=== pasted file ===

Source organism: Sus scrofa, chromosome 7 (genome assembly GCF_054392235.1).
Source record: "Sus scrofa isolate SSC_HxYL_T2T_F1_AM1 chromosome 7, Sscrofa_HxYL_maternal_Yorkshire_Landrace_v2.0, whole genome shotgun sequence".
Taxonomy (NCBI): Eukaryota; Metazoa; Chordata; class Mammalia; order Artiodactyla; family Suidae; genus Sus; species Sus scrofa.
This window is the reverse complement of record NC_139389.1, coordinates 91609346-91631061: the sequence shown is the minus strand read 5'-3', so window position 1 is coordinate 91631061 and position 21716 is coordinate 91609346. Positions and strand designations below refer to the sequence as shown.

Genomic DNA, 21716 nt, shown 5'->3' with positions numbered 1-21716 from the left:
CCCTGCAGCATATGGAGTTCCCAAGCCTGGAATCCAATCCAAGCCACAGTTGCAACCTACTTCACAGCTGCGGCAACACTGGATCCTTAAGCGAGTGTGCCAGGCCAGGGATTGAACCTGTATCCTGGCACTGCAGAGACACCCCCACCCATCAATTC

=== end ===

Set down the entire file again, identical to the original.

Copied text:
Source organism: Sus scrofa, chromosome 7 (genome assembly GCF_054392235.1).
Source record: "Sus scrofa isolate SSC_HxYL_T2T_F1_AM1 chromosome 7, Sscrofa_HxYL_maternal_Yorkshire_Landrace_v2.0, whole genome shotgun sequence".
Taxonomy (NCBI): Eukaryota; Metazoa; Chordata; class Mammalia; order Artiodactyla; family Suidae; genus Sus; species Sus scrofa.
This window is the reverse complement of record NC_139389.1, coordinates 91609346-91631061: the sequence shown is the minus strand read 5'-3', so window position 1 is coordinate 91631061 and position 21716 is coordinate 91609346. Positions and strand designations below refer to the sequence as shown.

Genomic DNA, 21716 nt, shown 5'->3' with positions numbered 1-21716 from the left:
CCCTGCAGCATATGGAGTTCCCAAGCCTGGAATCCAATCCAAGCCACAGTTGCAACCTACTTCACAGCTGCGGCAACACTGGATCCTTAAGCGAGTGTGCCAGGCCAGGGATTGAACCTGTATCCTGGCACTGCAGAGACACCCCCACCCATCAATTC